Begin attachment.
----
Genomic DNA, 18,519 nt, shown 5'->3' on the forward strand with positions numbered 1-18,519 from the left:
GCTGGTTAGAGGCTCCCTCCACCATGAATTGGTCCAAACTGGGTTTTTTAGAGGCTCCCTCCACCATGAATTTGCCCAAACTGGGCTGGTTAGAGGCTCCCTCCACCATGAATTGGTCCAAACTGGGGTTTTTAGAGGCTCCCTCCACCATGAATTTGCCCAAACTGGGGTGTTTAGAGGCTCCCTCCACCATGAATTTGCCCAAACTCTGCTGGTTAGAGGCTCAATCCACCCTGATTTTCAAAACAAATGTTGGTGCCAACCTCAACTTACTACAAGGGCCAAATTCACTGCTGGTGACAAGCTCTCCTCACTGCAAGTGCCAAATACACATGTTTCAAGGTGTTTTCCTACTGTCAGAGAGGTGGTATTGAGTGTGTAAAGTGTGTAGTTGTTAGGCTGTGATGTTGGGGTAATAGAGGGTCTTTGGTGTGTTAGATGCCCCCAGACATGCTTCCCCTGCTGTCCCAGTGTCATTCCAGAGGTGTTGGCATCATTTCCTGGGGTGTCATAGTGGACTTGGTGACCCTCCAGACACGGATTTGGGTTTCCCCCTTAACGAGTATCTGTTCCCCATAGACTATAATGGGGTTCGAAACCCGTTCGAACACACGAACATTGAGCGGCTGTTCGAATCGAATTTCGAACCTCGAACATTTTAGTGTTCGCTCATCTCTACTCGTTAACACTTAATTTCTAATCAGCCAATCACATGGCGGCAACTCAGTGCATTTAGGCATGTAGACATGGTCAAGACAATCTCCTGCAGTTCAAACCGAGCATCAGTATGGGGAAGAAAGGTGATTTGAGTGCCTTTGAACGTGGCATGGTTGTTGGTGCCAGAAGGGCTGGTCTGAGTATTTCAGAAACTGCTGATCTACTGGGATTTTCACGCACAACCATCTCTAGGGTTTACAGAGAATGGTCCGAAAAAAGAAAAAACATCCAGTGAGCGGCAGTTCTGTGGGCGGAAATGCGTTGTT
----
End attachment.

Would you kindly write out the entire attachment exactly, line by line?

Genomic DNA, 18,519 nt, shown 5'->3' on the forward strand with positions numbered 1-18,519 from the left:
GCTGGTTAGAGGCTCCCTCCACCATGAATTGGTCCAAACTGGGTTTTTTAGAGGCTCCCTCCACCATGAATTTGCCCAAACTGGGCTGGTTAGAGGCTCCCTCCACCATGAATTGGTCCAAACTGGGGTTTTTAGAGGCTCCCTCCACCATGAATTTGCCCAAACTGGGGTGTTTAGAGGCTCCCTCCACCATGAATTTGCCCAAACTCTGCTGGTTAGAGGCTCAATCCACCCTGATTTTCAAAACAAATGTTGGTGCCAACCTCAACTTACTACAAGGGCCAAATTCACTGCTGGTGACAAGCTCTCCTCACTGCAAGTGCCAAATACACATGTTTCAAGGTGTTTTCCTACTGTCAGAGAGGTGGTATTGAGTGTGTAAAGTGTGTAGTTGTTAGGCTGTGATGTTGGGGTAATAGAGGGTCTTTGGTGTGTTAGATGCCCCCAGACATGCTTCCCCTGCTGTCCCAGTGTCATTCCAGAGGTGTTGGCATCATTTCCTGGGGTGTCATAGTGGACTTGGTGACCCTCCAGACACGGATTTGGGTTTCCCCCTTAACGAGTATCTGTTCCCCATAGACTATAATGGGGTTCGAAACCCGTTCGAACACACGAACATTGAGCGGCTGTTCGAATCGAATTTCGAACCTCGAACATTTTAGTGTTCGCTCATCTCTACTCGTTAACACTTAATTTCTAATCAGCCAATCACATGGCGGCAACTCAGTGCATTTAGGCATGTAGACATGGTCAAGACAATCTCCTGCAGTTCAAACCGAGCATCAGTATGGGGAAGAAAGGTGATTTGAGTGCCTTTGAACGTGGCATGGTTGTTGGTGCCAGAAGGGCTGGTCTGAGTATTTCAGAAACTGCTGATCTACTGGGATTTTCACGCACAACCATCTCTAGGGTTTACAGAGAATGGTCCGAAAAAAGAAAAAACATCCAGTGAGCGGCAGTTCTGTGGGCGGAAATGCGTTGTT